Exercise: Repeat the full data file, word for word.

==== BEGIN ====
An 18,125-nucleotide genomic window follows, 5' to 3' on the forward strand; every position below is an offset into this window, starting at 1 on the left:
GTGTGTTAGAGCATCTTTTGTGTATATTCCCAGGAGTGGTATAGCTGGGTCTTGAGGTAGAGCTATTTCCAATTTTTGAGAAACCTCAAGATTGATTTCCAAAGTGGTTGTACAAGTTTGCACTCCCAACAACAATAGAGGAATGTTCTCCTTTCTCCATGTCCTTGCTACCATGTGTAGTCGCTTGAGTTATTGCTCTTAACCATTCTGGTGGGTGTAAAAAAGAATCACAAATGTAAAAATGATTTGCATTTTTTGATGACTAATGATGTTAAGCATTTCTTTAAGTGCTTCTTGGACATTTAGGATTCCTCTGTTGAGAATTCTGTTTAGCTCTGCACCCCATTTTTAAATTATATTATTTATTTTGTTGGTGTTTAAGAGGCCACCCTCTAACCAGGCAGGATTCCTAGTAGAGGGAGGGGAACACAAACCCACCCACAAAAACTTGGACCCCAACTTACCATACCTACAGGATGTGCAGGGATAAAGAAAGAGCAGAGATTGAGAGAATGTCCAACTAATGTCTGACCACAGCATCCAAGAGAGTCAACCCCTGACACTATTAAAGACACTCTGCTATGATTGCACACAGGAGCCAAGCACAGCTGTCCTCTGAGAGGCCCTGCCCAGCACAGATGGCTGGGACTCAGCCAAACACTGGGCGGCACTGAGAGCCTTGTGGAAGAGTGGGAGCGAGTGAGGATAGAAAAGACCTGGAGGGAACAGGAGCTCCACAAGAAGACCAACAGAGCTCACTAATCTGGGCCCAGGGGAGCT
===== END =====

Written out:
An 18,125-nucleotide genomic window follows, 5' to 3' on the forward strand; every position below is an offset into this window, starting at 1 on the left:
GTGTGTTAGAGCATCTTTTGTGTATATTCCCAGGAGTGGTATAGCTGGGTCTTGAGGTAGAGCTATTTCCAATTTTTGAGAAACCTCAAGATTGATTTCCAAAGTGGTTGTACAAGTTTGCACTCCCAACAACAATAGAGGAATGTTCTCCTTTCTCCATGTCCTTGCTACCATGTGTAGTCGCTTGAGTTATTGCTCTTAACCATTCTGGTGGGTGTAAAAAAGAATCACAAATGTAAAAATGATTTGCATTTTTTGATGACTAATGATGTTAAGCATTTCTTTAAGTGCTTCTTGGACATTTAGGATTCCTCTGTTGAGAATTCTGTTTAGCTCTGCACCCCATTTTTAAATTATATTATTTATTTTGTTGGTGTTTAAGAGGCCACCCTCTAACCAGGCAGGATTCCTAGTAGAGGGAGGGGAACACAAACCCACCCACAAAAACTTGGACCCCAACTTACCATACCTACAGGATGTGCAGGGATAAAGAAAGAGCAGAGATTGAGAGAATGTCCAACTAATGTCTGACCACAGCATCCAAGAGAGTCAACCCCTGACACTATTAAAGACACTCTGCTATGATTGCACACAGGAGCCAAGCACAGCTGTCCTCTGAGAGGCCCTGCCCAGCACAGATGGCTGGGACTCAGCCAAACACTGGGCGGCACTGAGAGCCTTGTGGAAGAGTGGGAGCGAGTGAGGATAGAAAAGACCTGGAGGGAACAGGAGCTCCACAAGAAGACCAACAGAGCTCACTAATCTGGGCCCAGGGGAGCT